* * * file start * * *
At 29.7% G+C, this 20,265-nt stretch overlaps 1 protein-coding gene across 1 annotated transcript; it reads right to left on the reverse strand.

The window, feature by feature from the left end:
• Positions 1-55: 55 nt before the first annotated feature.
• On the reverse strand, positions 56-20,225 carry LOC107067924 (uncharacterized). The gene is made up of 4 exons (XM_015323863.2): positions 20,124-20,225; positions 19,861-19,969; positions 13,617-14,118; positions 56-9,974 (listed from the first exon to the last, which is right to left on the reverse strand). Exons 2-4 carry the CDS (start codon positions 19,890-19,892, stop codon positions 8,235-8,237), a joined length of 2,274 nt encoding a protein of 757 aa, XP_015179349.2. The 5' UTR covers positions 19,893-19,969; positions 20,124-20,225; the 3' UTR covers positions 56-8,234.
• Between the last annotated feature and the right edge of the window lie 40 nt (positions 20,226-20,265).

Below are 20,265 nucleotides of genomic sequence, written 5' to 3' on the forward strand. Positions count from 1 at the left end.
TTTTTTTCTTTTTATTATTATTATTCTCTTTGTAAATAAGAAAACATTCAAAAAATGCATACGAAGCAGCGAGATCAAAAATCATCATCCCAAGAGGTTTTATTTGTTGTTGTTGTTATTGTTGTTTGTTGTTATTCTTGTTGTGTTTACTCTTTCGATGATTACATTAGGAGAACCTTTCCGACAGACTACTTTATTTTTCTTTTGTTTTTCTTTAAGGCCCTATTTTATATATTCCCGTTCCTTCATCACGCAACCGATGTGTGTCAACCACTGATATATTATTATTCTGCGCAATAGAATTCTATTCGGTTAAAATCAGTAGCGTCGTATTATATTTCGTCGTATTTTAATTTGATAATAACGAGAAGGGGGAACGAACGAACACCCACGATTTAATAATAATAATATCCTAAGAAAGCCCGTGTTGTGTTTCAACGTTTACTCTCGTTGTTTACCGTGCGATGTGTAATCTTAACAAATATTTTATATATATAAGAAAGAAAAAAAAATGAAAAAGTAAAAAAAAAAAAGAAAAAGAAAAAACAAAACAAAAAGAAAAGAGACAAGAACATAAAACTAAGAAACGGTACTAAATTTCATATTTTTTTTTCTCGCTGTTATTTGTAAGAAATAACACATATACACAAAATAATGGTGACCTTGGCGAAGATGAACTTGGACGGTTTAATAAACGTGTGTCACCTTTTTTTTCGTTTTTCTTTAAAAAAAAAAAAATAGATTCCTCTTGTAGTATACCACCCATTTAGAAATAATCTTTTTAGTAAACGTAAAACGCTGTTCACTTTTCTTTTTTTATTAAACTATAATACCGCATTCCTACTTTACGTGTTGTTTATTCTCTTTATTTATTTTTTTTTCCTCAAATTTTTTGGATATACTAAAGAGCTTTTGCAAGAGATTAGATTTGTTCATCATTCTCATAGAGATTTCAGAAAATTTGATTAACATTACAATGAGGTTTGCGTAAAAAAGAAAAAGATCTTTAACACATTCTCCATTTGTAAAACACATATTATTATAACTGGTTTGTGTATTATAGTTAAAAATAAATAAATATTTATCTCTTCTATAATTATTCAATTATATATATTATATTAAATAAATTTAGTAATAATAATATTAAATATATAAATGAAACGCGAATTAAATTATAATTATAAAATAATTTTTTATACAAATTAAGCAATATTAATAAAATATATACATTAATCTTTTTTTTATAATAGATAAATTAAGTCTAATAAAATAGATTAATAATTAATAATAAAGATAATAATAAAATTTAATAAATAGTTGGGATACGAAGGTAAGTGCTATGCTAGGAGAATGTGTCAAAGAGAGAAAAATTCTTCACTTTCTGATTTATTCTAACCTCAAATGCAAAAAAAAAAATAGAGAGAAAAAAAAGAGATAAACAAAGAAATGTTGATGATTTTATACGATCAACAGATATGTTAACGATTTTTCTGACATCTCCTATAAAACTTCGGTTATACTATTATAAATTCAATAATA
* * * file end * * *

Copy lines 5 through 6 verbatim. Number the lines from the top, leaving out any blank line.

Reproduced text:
• Between the last annotated feature and the right edge of the window lie 40 nt (positions 20,226-20,265).

Below are 20,265 nucleotides of genomic sequence, written 5' to 3' on the forward strand. Positions count from 1 at the left end.